Google's Diane Greene Opens Up on Her Life & Career
SAN FRANCISCO -- Salesforce Dreamforce -- Salesforce CEO Marc Benioff displayed fine journalism chops, interviewing Google Cloud CEO Diane Greene about the enterprise cloud, her career and her life -- including an anecdote about how her father lost his business when a competitor falsely accused him of being a communist.
Also, in a passing comment, Greene said Google (Nasdaq: GOOG) Cloud Platform is the fastest growing part of Google's business.
Benioff and Greene talked for about 50 minutes Tuesday at an event billed as a "fireside chat" at Salesforce.com Inc. 's annual customer and partner conference here.
The conversation followed an announcement Monday that Google will work with Salesforce on integrating online and offline analytics. Google will also become a preferred infrastructure provider, and the two companies will partner on offering the G Suite application suite to enterprises. (See Google Joins With Salesforce to Mix Online, Offline Customer Analytics.)
"My father was accused of being a communist," Greene said, describing a family incident that she says is relevant today. He was an aeronautical engineer and ran an aircraft company, and a competitor turned him in on a false accusation. "He was just a good capitalist. He lost his security clearance and he couldn't be the CEO of this aircraft company."
He later became a draftsman and "reinvented himself" as a civil engineer, Greene said. He sued the US government twice, once to regain his security clearance and the second time for compensation.
She grew up in Annapolis -- although, she said, Wikipedia states incorrectly that it was Rochester, which she said she finds amusing.
As of Tuesday night, hours after the event, Greene's Wikipedia entry states she was born in Annapolis, though the footer lists her among "People From Rochester."
Greene initially went to MIT for grad school and studied naval architecture, and went to work in the oil industry. She wanted to go offshore, but women were not permitted to that. She learned FORTRAN and returned to school to study computer science at Berkeley.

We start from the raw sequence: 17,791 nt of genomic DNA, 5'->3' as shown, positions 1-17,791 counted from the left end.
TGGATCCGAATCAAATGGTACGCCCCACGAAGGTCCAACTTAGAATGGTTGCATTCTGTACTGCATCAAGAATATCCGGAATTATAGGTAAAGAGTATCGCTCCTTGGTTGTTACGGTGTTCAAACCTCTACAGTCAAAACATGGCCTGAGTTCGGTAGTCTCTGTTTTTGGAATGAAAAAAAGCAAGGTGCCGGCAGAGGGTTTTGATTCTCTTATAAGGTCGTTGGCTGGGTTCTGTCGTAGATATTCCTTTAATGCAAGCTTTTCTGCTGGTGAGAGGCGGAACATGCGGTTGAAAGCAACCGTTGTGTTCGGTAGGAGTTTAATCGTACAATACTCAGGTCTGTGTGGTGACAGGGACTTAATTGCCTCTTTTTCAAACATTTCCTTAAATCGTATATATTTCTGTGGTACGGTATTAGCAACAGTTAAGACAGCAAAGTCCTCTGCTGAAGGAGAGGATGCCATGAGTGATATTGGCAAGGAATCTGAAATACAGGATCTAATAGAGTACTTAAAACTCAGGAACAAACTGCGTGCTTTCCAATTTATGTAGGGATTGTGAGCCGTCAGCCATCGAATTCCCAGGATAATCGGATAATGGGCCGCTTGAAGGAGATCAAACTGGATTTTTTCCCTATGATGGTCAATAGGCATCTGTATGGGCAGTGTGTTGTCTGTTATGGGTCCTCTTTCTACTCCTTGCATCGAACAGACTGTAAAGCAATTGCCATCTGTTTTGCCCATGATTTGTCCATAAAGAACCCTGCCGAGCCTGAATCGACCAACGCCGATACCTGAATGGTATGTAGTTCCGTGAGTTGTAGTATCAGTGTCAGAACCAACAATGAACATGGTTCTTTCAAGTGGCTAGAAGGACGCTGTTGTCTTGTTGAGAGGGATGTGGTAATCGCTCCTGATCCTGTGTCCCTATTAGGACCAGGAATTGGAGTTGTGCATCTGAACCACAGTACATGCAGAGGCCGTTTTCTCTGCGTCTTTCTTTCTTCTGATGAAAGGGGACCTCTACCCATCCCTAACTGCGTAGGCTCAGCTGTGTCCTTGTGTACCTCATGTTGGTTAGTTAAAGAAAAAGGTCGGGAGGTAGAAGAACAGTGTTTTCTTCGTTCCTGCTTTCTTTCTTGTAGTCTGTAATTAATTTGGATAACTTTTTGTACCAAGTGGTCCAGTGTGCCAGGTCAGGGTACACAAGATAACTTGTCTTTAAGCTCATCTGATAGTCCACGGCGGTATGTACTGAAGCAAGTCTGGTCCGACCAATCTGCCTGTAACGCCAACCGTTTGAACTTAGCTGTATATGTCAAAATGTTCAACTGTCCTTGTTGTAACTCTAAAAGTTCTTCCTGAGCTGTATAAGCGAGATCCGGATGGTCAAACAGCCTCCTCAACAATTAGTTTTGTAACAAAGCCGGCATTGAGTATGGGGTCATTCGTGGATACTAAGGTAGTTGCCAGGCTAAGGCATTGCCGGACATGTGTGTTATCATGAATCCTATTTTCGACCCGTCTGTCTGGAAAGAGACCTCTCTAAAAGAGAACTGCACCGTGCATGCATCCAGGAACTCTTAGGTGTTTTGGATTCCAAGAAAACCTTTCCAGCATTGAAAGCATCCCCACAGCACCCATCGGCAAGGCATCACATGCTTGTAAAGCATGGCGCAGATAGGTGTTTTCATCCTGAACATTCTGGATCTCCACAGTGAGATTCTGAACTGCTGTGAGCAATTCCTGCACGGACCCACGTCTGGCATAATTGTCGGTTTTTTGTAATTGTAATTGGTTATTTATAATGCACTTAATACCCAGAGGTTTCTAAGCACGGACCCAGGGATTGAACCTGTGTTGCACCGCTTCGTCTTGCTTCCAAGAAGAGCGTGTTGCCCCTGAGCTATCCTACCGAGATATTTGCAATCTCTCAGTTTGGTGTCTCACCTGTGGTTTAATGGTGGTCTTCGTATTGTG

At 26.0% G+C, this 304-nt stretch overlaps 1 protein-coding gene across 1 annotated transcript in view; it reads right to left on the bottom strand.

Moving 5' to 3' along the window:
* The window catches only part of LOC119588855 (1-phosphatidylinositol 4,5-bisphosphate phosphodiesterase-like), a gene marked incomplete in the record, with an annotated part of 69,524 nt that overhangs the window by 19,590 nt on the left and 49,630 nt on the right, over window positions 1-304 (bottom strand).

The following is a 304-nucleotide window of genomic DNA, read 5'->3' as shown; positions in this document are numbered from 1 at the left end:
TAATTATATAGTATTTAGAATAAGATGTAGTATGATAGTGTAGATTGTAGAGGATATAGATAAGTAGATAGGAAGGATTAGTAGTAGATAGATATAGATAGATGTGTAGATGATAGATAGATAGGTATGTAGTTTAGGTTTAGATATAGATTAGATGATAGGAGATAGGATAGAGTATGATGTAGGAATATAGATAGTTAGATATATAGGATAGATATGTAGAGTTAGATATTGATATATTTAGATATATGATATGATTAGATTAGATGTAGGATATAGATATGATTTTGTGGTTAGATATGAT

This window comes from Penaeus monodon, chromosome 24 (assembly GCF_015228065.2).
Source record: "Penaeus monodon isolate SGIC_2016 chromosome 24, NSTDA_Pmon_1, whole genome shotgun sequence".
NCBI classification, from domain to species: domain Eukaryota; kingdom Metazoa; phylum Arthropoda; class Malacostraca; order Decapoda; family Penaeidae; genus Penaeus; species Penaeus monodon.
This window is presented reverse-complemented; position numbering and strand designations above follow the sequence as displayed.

That was the peak of women involvement in computer science, and female participation is only now returning to those levels, Greene said.
She recently discussed with Gloria Steinem the issue of why women involvement in computer science was high at first, and then declined. According to Greene, Steinem said, "Whenever a field is starting out there's no established ways of doing things and gender doesn't matter. And everyone is investing in this new field. But as soon as money comes in and status comes in, the men come in and take over."
Greene said she had the conversation with Steinem on a nine-hour flight they shared. "It really was one of my most wonderful experiences," Greene said.
Greene met her husband, Mendel Rosenblum, at Berkeley, and he gave her a ride on a motorcycle. She was a stay-at-home mother for a while, and then she and Rosenblum founded VMware Inc. (NYSE: VMW) based on research he'd done on virtualization. She had a second child.
VMware grew over 100% every year she was there as CEO, 1998-2004. They started looking into an IPO in 2003 but were instead acquired by EMC Corp. (NYSE: EMC) VMware was nearly $100 million, she said.
Greene continued working as CEO and was allowed to run things her way, she said.
Benioff said, "You were doing a phenomenal job and you were on the way to a billion revenue."
Greene remembers convincing then-EMC CEO Joe Tucci to give her a "huge tranche" of stock to give to employees when the company hit $1 billion. Tucci didn't believe it could happen, so he agreed to do it. She took the company public and left a year later, she said.
Benioff said, "It's probably one of the most successful stories in the software industry, and I don't think there's been a more successful female CEO."
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